This week keeps going from bad to worse: A massive blast at a fertilizer plant in West, Texas, on Wednesday night injured and killed an untold number of people and forced local authorities to evacuate many residents out of fear of a second explosion. The fiery blast occurred shortly before 8 p.m. local time (9 p.m. ET), but given the size of the blast and the scope of the emergency response, we may not know the exact magnitude of the damage for some time. But one thing is clear: It looks bad. Very bad.

"It's a lot of devastation. I've never seen anything like this," said McLennan County Sheriff Parnell McNamara, according to Reuters. "It looks like a war zone with all the debris." Authorities still have not been able to take a full head count, but a hospital in nearby Waco was told to prepare to treat as many as 100 people, CNN reports. A spokesman for the local fire department went one step further, suggesting to Reuters that the explosion and ensuing fire has resulted in "probably hundreds of casualties." At a midnight press conference, local police officials confirmed that there have been fatalities, although they did not provide a number.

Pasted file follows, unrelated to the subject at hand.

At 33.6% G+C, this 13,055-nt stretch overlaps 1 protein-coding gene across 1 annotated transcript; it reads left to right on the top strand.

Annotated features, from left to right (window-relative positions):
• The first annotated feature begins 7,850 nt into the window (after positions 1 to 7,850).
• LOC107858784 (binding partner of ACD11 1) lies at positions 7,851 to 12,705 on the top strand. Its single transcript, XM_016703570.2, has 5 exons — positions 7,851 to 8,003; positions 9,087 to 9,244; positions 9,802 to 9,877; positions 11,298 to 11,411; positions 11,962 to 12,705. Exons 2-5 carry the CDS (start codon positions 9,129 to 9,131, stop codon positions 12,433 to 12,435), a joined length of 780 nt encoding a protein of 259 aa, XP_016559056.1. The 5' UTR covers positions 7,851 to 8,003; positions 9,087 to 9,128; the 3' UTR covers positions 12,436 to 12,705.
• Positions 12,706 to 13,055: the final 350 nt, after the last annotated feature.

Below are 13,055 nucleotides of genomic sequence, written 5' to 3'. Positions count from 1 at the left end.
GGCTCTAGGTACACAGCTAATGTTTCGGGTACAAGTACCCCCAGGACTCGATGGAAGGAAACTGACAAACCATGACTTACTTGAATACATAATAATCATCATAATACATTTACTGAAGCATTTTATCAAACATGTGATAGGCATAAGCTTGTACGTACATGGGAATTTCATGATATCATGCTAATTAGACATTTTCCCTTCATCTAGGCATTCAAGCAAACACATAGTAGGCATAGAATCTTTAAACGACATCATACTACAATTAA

West is about 20 miles north of Waco and 80 miles south of Dallas.

At a news conference at around 11 p.m. local time, West Mayor Tommy Muska said that buildings in at least a five-block radius of the plant were severely damaged by the explosion, including a local nursing home, from which first responders evacuated more than 130 patients, according to the Associated Press. The Waco Herald Tribune reports that firefighters were trying to put out an existing blaze at the plant when the blast occurred. Local officials told the paper that anhydrous ammonia and other components at the plant contributed to the explosion.

Read it at Slate.